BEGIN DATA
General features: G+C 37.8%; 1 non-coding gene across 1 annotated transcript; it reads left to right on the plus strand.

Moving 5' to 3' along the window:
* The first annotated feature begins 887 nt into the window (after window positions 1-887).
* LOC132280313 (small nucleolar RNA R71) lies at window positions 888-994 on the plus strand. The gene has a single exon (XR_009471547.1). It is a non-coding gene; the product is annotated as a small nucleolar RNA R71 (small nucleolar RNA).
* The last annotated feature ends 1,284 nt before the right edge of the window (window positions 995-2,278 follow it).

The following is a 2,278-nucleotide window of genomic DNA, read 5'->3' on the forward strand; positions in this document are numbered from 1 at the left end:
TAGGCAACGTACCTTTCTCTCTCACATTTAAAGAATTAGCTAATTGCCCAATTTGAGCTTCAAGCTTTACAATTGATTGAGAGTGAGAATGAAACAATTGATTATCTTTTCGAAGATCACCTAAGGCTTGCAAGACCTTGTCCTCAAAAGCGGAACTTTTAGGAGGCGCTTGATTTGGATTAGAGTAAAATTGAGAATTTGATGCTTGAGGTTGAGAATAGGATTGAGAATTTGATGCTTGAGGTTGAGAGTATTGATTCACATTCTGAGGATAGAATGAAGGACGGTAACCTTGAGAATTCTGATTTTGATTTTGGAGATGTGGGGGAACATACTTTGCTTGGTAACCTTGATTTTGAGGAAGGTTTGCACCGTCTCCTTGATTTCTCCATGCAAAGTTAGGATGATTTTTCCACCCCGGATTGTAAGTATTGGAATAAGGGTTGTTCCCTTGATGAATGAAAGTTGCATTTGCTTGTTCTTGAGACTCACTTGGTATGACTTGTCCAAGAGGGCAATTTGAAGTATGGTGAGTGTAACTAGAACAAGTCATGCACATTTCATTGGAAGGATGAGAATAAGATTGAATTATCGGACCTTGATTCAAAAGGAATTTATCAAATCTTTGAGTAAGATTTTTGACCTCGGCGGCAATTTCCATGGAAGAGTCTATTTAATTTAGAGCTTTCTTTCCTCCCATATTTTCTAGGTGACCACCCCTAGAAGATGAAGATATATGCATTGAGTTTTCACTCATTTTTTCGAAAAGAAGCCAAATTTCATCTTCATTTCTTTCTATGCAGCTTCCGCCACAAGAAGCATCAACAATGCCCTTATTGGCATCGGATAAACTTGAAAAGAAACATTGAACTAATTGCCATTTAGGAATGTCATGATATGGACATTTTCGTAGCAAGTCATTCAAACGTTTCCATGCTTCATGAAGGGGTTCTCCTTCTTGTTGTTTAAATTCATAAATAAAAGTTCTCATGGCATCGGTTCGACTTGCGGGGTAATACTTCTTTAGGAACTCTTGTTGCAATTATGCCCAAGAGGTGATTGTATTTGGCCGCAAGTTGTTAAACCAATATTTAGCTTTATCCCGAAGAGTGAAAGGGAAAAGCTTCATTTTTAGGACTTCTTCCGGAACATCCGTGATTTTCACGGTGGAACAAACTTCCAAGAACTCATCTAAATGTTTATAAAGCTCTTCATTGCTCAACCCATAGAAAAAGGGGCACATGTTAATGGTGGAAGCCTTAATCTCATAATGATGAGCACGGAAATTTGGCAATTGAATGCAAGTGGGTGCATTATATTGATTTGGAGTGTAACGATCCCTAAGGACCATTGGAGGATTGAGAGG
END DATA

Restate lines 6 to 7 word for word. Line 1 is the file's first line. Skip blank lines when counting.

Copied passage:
The following is a 2,278-nucleotide window of genomic DNA, read 5'->3' on the forward strand; positions in this document are numbered from 1 at the left end:
TAGGCAACGTACCTTTCTCTCTCACATTTAAAGAATTAGCTAATTGCCCAATTTGAGCTTCAAGCTTTACAATTGATTGAGAGTGAGAATGAAACAATTGATTATCTTTTCGAAGATCACCTAAGGCTTGCAAGACCTTGTCCTCAAAAGCGGAACTTTTAGGAGGCGCTTGATTTGGATTAGAGTAAAATTGAGAATTTGATGCTTGAGGTTGAGAATAGGATTGAGAATTTGATGCTTGAGGTTGAGAGTATTGATTCACATTCTGAGGATAGAATGAAGGACGGTAACCTTGAGAATTCTGATTTTGATTTTGGAGATGTGGGGGAACATACTTTGCTTGGTAACCTTGATTTTGAGGAAGGTTTGCACCGTCTCCTTGATTTCTCCATGCAAAGTTAGGATGATTTTTCCACCCCGGATTGTAAGTATTGGAATAAGGGTTGTTCCCTTGATGAATGAAAGTTGCATTTGCTTGTTCTTGAGACTCACTTGGTATGACTTGTCCAAGAGGGCAATTTGAAGTATGGTGAGTGTAACTAGAACAAGTCATGCACATTTCATTGGAAGGATGAGAATAAGATTGAATTATCGGACCTTGATTCAAAAGGAATTTATCAAATCTTTGAGTAAGATTTTTGACCTCGGCGGCAATTTCCATGGAAGAGTCTATTTAATTTAGAGCTTTCTTTCCTCCCATATTTTCTAGGTGACCACCCCTAGAAGATGAAGATATATGCATTGAGTTTTCACTCATTTTTTCGAAAAGAAGCCAAATTTCATCTTCATTTCTTTCTATGCAGCTTCCGCCACAAGAAGCATCAACAATGCCCTTATTGGCATCGGATAAACTTGAAAAGAAACATTGAACTAATTGCCATTTAGGAATGTCATGATATGGACATTTTCGTAGCAAGTCATTCAAACGTTTCCATGCTTCATGAAGGGGTTCTCCTTCTTGTTGTTTAAATTCATAAATAAAAGTTCTCATGGCATCGGTTCGACTTGCGGGGTAATACTTCTTTAGGAACTCTTGTTGCAATTATGCCCAAGAGGTGATTGTATTTGGCCGCAAGTTGTTAAACCAATATTTAGCTTTATCCCGAAGAGTGAAAGGGAAAAGCTTCATTTTTAGGACTTCTTCCGGAACATCCGTGATTTTCACGGTGGAACAAACTTCCAAGAACTCATCTAAATGTTTATAAAGCTCTTCATTGCTCAACCCATAGAAAAAGGGGCACATGTTAATGGTGGAAGCCTTAATCTCATAATGATGAGCACGGAAATTTGGCAATTGAATGCAAGTGGGTGCATTATATTGATTTGGAGTGTAACGATCCCTAAGGACCATTGGAGGATTGAGAGG